To connect your client computer to the Address Book, go to Mail, Contacts & Calendars in System Preferences, click Other, and then elect to Add a Mac OS X Server account. Either select your server or type in its address, authenticate, and you’ll be asked which services you want to use (based on what services your server offers, and which ones you have permissions to use). If you’ve configured everything correctly, OS X will handle the rest.
You now have a shared, centralized address book for every computer on your network that requests it.
As with Address Book, the iCal service can begin to be used after the flip of a switch in Server.app, but this time around there are a couple other configurable options.
Mostly, these come in the form of “locations” (like particular buildings or rooms) and “resources” (like computers or projectors) - adding these to your server will make them available as separate calendars, allowing people to schedule time to use them. Designating users or user groups as “delegates” for each location or resource allows the user or users to approve (or disapprove) scheduled meetings.
iCal web interface
The iChat service is another on/off switch service, for the most part - your only configurable options are to log chats to the server, and allow users on your server to communicate via iChat with users on another OS X Server (which Apple calls “server-to-server federation” - it’s enabled by default, though you can restrict it if you want).
The next two are a bit more universally applicable - one is to set a quota on your users’ mailboxes, and the next is to enable a Webmail interface for your service - this is accessible by default by typing [your server’s name]/webmail into your address bar, and brings up a webmail interface that is quite usable, though it’s nothing special.
Your last option in Server.app relates to virus and junk mail filtering - there’s a checkbox for the former and a slider for the latter - and blacklisting of known malicious email servers.
If you go into Server Admin you’ll get much more advanced options for configuring and monitoring your mail server. You can view logs and setup email alerts, configure more advanced filtering options, control quotas and maximum message size, enable mailing lists, and control authentication options.
On the other hand, smaller organizations with fewer resources are likely going to be better off going with Google Apps for Business or another equivalent, something that offers the Mail service’s functionality while outsourcing the backend headaches to someone else. However, if you’re a small organization that insists on maintaining full control over all its data and aren’t willing to outsource, the Mail service could be useful to you.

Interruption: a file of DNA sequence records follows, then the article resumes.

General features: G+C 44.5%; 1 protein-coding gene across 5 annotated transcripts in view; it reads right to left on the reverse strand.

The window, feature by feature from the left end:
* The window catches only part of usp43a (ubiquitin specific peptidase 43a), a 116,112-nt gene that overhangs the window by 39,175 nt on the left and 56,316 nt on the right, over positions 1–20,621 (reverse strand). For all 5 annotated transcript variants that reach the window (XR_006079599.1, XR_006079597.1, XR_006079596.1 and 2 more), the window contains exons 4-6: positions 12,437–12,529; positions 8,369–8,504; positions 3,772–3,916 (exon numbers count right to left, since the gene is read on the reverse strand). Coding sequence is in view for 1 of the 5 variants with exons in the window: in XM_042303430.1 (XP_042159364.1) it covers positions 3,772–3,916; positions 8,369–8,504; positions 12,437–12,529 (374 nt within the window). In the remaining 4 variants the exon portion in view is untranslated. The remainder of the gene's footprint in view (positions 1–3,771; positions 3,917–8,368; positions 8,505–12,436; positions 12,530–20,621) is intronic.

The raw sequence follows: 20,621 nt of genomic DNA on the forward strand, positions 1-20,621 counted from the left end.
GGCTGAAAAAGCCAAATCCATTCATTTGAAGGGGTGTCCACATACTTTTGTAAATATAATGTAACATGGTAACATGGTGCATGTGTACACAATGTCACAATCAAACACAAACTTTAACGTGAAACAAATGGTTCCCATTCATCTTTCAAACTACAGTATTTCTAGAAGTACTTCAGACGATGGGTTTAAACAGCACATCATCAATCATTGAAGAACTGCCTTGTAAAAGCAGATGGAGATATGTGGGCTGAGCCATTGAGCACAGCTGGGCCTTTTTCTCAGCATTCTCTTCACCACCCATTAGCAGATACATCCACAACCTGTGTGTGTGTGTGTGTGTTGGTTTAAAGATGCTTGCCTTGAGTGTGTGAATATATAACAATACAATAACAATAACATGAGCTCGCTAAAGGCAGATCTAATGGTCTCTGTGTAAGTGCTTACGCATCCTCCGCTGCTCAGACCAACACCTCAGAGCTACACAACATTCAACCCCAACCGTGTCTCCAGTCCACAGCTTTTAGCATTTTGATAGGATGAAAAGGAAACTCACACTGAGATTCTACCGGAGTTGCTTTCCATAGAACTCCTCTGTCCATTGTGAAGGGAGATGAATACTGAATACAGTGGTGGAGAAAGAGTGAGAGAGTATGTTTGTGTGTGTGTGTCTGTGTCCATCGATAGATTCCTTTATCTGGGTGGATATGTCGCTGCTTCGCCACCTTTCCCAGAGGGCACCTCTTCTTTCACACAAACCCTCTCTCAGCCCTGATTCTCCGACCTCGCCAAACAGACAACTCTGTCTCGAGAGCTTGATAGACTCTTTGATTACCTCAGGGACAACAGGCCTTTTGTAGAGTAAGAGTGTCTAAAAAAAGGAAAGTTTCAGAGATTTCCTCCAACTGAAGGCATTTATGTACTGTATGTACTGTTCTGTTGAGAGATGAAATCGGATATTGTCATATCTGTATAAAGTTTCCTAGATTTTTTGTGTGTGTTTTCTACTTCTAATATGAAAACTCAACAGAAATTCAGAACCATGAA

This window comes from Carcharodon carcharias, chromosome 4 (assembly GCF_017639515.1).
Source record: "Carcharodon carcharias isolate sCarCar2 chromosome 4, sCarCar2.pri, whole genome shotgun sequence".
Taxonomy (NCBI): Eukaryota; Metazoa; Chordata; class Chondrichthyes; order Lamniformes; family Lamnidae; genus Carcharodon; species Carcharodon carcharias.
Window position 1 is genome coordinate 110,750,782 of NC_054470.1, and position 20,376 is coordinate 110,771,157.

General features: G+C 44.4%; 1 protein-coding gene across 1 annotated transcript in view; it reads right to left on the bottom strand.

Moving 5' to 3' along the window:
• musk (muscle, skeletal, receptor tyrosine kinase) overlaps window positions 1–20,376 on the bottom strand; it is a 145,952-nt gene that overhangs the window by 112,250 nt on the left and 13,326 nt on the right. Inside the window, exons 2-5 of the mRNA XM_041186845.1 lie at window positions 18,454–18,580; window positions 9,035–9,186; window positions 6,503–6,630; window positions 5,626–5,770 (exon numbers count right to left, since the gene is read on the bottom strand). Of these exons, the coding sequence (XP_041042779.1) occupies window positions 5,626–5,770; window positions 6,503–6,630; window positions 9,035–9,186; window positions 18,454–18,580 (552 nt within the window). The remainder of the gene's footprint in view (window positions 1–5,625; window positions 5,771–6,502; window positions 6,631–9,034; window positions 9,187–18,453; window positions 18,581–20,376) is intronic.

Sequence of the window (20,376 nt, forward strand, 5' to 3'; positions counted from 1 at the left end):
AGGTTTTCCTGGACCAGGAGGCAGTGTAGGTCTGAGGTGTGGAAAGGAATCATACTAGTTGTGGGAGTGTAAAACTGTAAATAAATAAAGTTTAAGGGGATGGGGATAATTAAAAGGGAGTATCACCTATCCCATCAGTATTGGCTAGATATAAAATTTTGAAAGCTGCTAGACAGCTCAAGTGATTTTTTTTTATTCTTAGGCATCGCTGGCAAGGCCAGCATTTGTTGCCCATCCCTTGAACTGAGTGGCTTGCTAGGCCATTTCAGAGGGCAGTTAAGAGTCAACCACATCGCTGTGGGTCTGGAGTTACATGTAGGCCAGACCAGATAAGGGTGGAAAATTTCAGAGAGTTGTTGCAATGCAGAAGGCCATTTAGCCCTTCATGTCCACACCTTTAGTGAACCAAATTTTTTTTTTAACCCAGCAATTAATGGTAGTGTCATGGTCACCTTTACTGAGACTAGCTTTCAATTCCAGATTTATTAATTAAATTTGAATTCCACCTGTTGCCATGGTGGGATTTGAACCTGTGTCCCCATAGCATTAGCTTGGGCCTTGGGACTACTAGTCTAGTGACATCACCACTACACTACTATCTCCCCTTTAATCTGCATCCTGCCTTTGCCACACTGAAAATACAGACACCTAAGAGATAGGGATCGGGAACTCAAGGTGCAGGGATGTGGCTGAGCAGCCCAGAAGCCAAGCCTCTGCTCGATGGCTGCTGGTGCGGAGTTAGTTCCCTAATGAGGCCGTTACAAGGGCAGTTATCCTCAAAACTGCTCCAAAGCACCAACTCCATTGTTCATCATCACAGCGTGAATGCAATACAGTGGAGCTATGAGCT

Click the edit button, and you can control access permissions to each individual folder, as well as what protocols the folders are offered over - AFP for OS X clients, SMB for Windows clients, and WebDAV for iOS clients (many apps, the iOS iWork apps among them, can only connect via WebDAV - this useful new feature is one of the few that could truly justify OS X Server in a home environment).
You may remember from our Lion review that Apple changed up its SMB implementation in Lion. As in the client version, the change shouldn’t affect most server users either: Windows 7, Vista, and XP clients can still connect to SMB shares hosted by OS X Server without issue.
Podcast and Podcast Composer
The Podcast service (which needs the Wiki service to be fully functional, it would seem) works together with the Podcast Composer (another of the Server Admin Tools) to provide end-to-end podcast recording, editing, and hosting. Turn on the Podcast service (and the Wiki service if you haven't already) and then fire up the Podcast Composer.
This program is pretty straightfoward - it builds a podcasting workflow, asking you what you'd like to use to record, what file formats you'd like to export to when done, what fades and wipes you'd like to use - everything a newbie podcaster needs, really (though this does seem to be tailored more to internal-use-only recordings and less to something you'd download from the iTunes store - just an observation). You'll want to specify your server's address under the Publish heading in the default workflow, where you can also specify whether you'd like to save any of the raw files along with the final product.
Once you've successfully published, they're up on your server for everyone with appropriate permissions to see.
In that sense, the Time Machine service actually makes more sense now that Apple server hardware and software are both within reach of the home user. While the Mini’s 500GB of storage (assuming you’re RAIDing your drives, as a good server admin would) might not be enough to backup the two dozen Macs that a small business would have, but it’d be great for the 1-3 Macs that a home user would have. It gives you a good network backup solution if you don’t want to splurge for a Time Capsule or something.
Whatever the case, it’s easy to setup - like most OS X Server services, it’s up to you to decide if it makes sense for you or your organization.
There’s nothing that can make setting up VPN (Virtual Private Networking, which allows access to your network from other networks) truly simple, but Lion Server includes an L2TP VPN host that tries very hard - flip the switch, set a password, and determine what IP addresses will be used for connecting clients. By default, it takes 30 addresses from the high 200s, addresses that are unlikely to be in use on a small network. Make sure that your IP settings won’t conflict with addresses used by local clients.
You’ll also need to make sure that your router is configured to forward the correct ports - I can tell you that, according to Apple’s list of ports used by OS X, the VPN service uses UDP 500, UDP 1701, TCP 1723, and UDP 4500, and I can tell you that this site is a good resource to use if you’re new to port forwarding. You’re on your own for the rest.
From here, you can setup clients to connect manually, or save a mobile configuration profile that can be used by Lion and iOS clients. Both OS X and iOS have their own built-in VPN clients that can use these profiles, and any Windows client that supports L2TP (or PPTP, if it’s enabled) should be able to connect as well.